Demand for New Homes Sparks Demand for Skilled Construction Workers

by 09 Dec 2012

Home builders in the United States are welcoming the budding recovery of the housing market, but they are facing an obstacle that is a bit difficult to believe. According to a September news report by CNBC, skilled construction workers have been in short supply since last summer. A recent update to that report cites data from the U.S. Department of Labor, which shows that 20,000 construction workers lost their jobs in October.

This shortage of skilled workers could become a setback for the nearly 800,000 housing starts awaiting completion. There are various reasons for this unusual shortfall, starting with the bursting of the housing bubble and the two million workers who were left jobless. The majority left and never returned to home building once they experienced months of disappointing news with regard to their industry.

Many of the construction jobs lost belonged to immigrants who returned to their countries due to immigration policies and the poor economic opportunities in the U.S. during the Great Recession. Other skilled construction workers were self-employed professionals or small business owners who are now dismayed at how much housing costs have gone up. 

Regional and Labor Issues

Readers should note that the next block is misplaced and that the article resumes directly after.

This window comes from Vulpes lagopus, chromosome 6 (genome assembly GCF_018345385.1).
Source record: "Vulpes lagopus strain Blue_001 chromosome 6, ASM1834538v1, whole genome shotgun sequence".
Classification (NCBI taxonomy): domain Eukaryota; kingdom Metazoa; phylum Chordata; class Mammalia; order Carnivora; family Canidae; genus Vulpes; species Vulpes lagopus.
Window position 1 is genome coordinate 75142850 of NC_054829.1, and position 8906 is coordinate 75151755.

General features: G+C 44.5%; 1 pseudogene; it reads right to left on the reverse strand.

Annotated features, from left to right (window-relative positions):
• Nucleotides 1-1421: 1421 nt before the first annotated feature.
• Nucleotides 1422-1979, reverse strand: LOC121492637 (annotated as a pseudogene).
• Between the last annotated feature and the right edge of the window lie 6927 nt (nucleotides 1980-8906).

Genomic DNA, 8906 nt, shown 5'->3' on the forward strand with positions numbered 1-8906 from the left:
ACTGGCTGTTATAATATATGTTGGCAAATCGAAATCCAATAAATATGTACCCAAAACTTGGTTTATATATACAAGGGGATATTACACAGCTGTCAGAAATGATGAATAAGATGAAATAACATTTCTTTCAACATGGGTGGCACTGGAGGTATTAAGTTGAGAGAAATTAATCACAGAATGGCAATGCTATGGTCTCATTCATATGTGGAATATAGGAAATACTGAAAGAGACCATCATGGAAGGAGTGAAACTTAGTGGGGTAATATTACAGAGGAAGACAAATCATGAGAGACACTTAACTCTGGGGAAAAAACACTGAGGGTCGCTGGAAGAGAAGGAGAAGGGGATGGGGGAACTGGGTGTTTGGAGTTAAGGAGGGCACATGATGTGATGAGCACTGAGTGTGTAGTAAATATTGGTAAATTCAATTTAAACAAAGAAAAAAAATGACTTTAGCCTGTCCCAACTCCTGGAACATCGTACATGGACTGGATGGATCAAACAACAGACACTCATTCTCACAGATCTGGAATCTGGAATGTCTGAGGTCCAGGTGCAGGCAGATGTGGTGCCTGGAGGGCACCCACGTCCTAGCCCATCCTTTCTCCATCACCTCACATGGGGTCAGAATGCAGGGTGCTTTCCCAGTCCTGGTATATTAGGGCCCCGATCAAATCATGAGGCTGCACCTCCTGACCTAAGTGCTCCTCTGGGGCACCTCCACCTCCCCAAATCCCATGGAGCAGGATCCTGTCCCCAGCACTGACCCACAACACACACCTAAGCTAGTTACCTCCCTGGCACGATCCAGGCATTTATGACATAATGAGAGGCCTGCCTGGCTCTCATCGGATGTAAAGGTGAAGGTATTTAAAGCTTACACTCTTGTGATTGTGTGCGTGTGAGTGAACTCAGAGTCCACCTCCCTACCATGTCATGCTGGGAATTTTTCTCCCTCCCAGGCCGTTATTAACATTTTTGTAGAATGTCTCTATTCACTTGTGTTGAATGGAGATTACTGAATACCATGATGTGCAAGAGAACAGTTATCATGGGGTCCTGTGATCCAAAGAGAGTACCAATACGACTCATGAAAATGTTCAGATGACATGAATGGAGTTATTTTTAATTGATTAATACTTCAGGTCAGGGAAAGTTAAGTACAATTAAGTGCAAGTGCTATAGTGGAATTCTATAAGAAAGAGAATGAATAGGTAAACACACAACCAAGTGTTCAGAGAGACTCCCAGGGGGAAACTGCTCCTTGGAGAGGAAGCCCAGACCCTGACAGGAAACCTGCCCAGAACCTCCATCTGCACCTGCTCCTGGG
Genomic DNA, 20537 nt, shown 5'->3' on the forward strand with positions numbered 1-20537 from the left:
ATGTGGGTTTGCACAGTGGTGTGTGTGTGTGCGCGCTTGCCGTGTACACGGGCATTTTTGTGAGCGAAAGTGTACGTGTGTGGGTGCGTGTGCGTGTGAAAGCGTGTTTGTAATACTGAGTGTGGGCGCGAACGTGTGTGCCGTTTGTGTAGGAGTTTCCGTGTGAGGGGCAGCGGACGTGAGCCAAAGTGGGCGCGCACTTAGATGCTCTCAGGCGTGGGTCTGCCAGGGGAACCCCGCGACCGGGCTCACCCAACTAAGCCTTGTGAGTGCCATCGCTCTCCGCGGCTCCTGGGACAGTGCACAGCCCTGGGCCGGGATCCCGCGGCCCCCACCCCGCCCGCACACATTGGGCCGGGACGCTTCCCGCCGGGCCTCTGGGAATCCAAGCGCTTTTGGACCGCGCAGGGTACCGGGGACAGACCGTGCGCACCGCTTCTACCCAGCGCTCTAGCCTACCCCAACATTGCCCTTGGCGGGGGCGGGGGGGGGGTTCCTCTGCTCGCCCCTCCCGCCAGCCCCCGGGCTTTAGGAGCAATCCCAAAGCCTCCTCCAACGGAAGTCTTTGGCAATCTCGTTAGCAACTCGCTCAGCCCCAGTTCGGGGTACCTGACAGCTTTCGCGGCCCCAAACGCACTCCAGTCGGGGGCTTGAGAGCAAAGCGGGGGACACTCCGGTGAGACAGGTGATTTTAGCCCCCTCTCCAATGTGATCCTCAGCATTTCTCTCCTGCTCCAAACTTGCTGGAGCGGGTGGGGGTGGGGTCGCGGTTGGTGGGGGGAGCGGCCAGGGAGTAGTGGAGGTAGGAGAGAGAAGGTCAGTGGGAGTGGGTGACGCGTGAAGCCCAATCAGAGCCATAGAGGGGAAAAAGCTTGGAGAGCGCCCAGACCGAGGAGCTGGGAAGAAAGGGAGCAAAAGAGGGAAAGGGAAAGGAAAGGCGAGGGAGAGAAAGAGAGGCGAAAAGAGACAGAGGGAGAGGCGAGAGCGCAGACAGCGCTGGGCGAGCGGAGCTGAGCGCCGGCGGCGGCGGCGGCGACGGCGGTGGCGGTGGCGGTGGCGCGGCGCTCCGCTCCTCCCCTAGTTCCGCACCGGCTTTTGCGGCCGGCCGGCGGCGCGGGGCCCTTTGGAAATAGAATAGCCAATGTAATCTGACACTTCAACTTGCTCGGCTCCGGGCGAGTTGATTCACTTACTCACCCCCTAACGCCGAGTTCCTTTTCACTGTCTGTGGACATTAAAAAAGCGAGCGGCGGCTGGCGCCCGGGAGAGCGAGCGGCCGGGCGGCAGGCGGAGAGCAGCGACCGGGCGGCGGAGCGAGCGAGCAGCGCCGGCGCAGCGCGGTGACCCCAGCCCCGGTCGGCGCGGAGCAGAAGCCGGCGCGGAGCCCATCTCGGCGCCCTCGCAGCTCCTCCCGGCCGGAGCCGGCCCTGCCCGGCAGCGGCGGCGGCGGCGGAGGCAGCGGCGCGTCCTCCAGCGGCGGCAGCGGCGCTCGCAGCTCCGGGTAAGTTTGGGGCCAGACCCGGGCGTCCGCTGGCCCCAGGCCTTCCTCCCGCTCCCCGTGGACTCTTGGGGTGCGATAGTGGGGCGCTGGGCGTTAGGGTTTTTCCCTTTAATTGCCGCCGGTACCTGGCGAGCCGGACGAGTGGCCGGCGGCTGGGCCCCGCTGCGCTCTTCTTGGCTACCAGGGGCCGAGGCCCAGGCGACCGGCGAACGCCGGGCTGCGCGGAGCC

House hunters are taking advantage of low prices and low mortgage interest rates, but they are overwhelmingly attracted to new homes in certain regions of the country. The housing market recovery has been largely uneven, and construction labor shortages are greater in those areas where demand for new homes is high. 

With so many skilled construction workers no longer willing to work in the home building industry, labor costs have significantly gone up in some regions. In the past, home builders have been able to meet their own demands for labor by setting up their own on-the-job training programs. That is not possible at this time, however, due to the increased cost of building materials and the fact that the demand for new homes needs to be higher to merit training new laborers to become skilled construction workers. 

Should the housing recovery continue improving at a gradual pace, the labor market is bound to correct itself in order to accommodate demand. Until then, however, there is the fiscal cliff to consider. If banks are reluctant to fund business loans for independent home builders, the contractors will not be able to hire the workers they need to complete a project.



Is TILA-RESPA a good or bad thing long term?